By BY PETER F. STEVENS, special to the BIR, April 8, 2013

‘Everybody Matters’ mirrors an Irish woman and world humanitarian named Robinson
By Peter F. Stevens
BIR Staff

“Everybody matters” – surely those are two words with which countless people agree. What truly matters, however, is how few live up to those words. That precept is not only the title of Mary Robinson’s compelling new autobiography, but also the core conviction that has guided virtually every step of her life on the world stage. Read more

For its farewell salute to ‘Larry,’ Green Briar fills pub, then some

By Sean Smith, special to the BIR, April 8, 2013

By Sean Smith
Special to the BIR

Even by Green Briar standards, it was a big crowd. “There’s more musicians here than people,” quipped one visitor, gazing at the various instrument cases in evidence among the throng that had filled the Brighton pub.
Musicians and non-musicians alike gathered that evening of March 4 at the Green Briar Restaurant and Pub, home of what is arguably Boston’s most famous Irish music session, to honor the memory of its chief organizer and guiding spirit: Larry Reynolds, who died last October. And so, the regular Monday night musical gathering, which most weeks easily fills the room, was multiplied several times over to the extent that it was standing-room-only even for musicians. Read more

Karen MacDonald reinventing “M” as nightmarish good time

By R, special to the BIR, April 8, 2013

By R. J. Donovan
Special to The BIR

Karen MacDonald is one of Boston’s most accomplished and awarded actor-director-teachers. From the angst of Arthur Miller’s “All My Sons” through the struggle and survival of Brecht’s masterpiece “Mother Courage,” the fun and frivolity of “The Drowsy Chaperone,” profiling the life of Rose Kennedy in “The Color of Rose,” and a multitude of Shakespearean classics, diversity is practically her middle name. Read more

For Dervish, the dance goes on

By Sean Smith, special to the BIR, April 8, 2013

‘25 years of persevering and surviving, and enjoying it.

By Sean Smith
Special to the BIR

Their name evokes a wild and whirling dance so frenzied and transformative that it cannot possibly last. But even with almost 25 years behind them, for Dervish the dance goes on – and there’s no sign of it stopping.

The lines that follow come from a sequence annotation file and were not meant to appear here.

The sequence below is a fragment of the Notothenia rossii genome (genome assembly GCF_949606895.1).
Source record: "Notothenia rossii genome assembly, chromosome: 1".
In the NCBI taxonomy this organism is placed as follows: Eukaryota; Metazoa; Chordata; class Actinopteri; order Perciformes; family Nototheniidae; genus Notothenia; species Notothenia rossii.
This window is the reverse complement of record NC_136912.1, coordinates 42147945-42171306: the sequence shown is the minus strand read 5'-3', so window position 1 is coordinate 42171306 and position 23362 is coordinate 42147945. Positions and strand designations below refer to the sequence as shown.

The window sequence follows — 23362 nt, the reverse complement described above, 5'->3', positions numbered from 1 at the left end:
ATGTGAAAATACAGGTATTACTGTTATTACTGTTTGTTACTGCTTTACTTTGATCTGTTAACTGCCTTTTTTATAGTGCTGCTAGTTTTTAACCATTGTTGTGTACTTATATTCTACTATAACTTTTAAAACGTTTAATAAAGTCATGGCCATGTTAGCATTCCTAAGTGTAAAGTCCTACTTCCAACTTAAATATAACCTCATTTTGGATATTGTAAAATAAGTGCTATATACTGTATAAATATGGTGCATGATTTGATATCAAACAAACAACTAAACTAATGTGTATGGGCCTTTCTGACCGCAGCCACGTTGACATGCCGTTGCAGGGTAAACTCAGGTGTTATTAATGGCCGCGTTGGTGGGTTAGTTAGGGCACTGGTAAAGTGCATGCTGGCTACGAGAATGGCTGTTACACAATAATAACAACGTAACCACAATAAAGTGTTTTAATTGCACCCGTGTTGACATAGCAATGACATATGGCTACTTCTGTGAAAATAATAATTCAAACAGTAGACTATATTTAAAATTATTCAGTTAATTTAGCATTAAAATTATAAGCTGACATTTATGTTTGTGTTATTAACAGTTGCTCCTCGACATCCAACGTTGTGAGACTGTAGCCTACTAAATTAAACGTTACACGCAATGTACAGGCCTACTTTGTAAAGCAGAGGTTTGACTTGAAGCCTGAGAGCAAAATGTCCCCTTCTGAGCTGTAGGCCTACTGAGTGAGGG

The Sligo-based sextet took to the road late this winter in conjunction with the release of their 12th album, “The Thrush in the Storm,” and their travels took them through New England last month – including a surprise visit to The Burren in Somerville, where they played an approximately one hour-long late-night set. Read more

The Burren’s McCarthy takes pen in hand, result is ‘The Fiddlers of Inishbofin’

By Sean Smith, special to the BIR, March 6, 2013

A musical disaster en route to a picturesque island off the coast of Galway may seem an unlikely inspiration for a play, but these elements suited the imagination of long-time local Irish music personality Tommy McCarthy.

A West Clare native, McCarthy is well known as musician, promoter, and organizer, and as the owner of the popular Boston-area Irish pub The Burren in Somerville’s Davis Square and its sister pub, The Skellig in Waltham. Read more

Old dances can inspire new ones

By Kieran Jordan, special to the BIR, March 6, 2013

As an Irish dancer, I work with traditional steps and rhythms that are hundreds of years old. Irish dance steps are usually not transcribed or written down, and there is little standardized terminology for the movements. Steps are passed on through live teaching, and are retained through practice and performance.  The repertoire lives in the dancer’s body and mind. Read more